Study solves butterfly wing eyespot puzzle
Yale University biologists say they’ve determined butterflies seem able to both attract mates and ward off predators by using different sides of their wings.
You want to be noticeable and desirable for mates, but other onlookers, including predators, are paying attention to those signals as well, said Jeffrey Oliver, a Yale postdoctoral researcher.
Oliver was interested in whether the eyespots on the upper side of butterflies’ wings serve a different purpose than the ones on the underside. Ever since Darwin’s time, biologists, including Darwin himself, have postulated whether the upper patterns could be used to attract mates, while at the same time, those on the underside could help avoid predators.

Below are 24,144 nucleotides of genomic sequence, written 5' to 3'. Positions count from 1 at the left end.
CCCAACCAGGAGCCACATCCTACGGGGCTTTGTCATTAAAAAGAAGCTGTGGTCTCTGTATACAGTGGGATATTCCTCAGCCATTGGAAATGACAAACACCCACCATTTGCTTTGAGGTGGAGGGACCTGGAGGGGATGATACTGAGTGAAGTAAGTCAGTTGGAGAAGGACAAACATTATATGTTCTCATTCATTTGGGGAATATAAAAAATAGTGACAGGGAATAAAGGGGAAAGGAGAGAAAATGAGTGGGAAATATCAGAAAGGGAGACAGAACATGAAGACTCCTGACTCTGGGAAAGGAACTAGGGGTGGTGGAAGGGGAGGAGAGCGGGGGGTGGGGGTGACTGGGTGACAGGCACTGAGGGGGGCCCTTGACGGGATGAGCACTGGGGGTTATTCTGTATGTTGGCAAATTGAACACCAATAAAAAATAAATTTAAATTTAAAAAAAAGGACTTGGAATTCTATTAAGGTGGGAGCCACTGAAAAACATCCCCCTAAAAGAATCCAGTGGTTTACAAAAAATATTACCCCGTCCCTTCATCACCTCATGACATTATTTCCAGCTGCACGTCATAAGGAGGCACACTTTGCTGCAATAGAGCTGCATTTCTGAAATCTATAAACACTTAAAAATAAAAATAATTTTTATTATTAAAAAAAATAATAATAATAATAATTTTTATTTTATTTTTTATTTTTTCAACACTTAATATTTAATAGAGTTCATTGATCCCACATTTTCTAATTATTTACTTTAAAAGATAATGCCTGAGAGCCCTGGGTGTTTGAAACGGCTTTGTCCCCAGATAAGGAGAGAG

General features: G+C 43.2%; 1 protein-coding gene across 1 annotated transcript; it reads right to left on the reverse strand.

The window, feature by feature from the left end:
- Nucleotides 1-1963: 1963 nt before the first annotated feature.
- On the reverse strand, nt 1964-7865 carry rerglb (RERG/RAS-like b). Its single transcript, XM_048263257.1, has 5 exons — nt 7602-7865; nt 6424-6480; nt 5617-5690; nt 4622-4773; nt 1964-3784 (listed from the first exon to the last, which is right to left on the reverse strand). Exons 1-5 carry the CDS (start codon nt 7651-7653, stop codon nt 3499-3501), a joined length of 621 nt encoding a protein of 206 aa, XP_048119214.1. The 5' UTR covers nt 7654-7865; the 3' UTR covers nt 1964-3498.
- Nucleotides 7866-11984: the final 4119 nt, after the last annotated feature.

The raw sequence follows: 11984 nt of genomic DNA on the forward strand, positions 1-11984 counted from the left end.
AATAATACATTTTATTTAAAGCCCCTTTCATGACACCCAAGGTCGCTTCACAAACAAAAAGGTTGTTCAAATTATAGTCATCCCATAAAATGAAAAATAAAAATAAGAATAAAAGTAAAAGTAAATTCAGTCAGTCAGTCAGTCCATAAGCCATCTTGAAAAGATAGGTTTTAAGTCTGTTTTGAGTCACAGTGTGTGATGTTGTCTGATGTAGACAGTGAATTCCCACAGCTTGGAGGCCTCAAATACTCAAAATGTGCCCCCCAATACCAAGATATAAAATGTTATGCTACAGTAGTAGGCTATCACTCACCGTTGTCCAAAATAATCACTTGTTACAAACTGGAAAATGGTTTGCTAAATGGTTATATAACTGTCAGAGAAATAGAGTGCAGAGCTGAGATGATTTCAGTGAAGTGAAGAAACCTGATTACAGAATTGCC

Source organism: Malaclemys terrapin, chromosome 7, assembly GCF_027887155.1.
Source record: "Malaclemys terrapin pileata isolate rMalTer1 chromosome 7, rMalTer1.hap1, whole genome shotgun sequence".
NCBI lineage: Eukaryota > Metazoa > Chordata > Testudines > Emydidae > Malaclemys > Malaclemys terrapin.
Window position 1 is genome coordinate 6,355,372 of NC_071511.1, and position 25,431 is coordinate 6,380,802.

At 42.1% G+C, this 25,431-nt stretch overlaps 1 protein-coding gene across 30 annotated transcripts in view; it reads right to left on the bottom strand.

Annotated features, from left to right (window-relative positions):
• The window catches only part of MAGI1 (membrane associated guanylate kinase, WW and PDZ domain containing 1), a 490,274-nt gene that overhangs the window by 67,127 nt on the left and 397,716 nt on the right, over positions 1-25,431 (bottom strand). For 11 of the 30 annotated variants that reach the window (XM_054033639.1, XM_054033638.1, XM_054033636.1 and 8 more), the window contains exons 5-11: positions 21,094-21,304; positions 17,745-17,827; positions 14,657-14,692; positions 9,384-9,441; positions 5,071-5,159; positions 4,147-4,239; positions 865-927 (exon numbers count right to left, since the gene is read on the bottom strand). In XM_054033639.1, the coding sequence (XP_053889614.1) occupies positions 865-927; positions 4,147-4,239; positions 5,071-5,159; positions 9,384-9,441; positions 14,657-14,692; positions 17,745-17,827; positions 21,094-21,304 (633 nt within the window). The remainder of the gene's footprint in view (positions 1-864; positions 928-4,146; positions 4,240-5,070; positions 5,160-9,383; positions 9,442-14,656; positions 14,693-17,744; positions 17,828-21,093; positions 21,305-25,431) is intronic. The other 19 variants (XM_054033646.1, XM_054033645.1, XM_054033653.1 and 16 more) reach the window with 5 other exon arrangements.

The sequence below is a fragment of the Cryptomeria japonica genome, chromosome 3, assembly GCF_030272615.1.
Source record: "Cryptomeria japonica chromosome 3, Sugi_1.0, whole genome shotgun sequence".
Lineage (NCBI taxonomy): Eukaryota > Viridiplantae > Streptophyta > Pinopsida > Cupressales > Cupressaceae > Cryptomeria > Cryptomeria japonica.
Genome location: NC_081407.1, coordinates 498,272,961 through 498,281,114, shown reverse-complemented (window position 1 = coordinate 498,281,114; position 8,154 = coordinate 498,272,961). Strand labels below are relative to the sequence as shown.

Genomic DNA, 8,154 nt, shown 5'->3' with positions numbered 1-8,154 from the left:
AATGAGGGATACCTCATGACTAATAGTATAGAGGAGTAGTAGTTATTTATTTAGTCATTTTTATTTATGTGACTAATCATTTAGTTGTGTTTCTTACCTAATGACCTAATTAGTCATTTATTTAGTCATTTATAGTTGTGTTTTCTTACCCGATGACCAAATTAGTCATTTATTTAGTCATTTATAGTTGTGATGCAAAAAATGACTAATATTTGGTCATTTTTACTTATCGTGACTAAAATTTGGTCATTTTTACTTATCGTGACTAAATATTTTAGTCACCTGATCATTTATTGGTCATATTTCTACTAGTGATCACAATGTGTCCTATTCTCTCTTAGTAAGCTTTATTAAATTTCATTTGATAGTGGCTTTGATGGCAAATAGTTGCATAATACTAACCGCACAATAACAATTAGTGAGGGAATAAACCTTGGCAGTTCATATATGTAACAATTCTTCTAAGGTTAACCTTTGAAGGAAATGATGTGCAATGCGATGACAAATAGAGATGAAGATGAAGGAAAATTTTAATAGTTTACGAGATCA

Working with Yale biologist Ant³nia Monteiro and Kendra Robertson of the State University of New York-Buffalo, Oliver found eyespots on the upper side of the wings appear to evolve much more quickly than those on the underside, meaning they appear and disappear frequently through the course of evolution. The result is consistent with the theory that they are used to attract mates, since signals used for sexual selection tend to evolve faster than others.
Oliver said his study is the first to employ evolutionary history models to show a species can use the same signal on different areas of its body to communicate different messages.
The study appeared online in the Proceedings of the Royal Society B: Biological Sciences.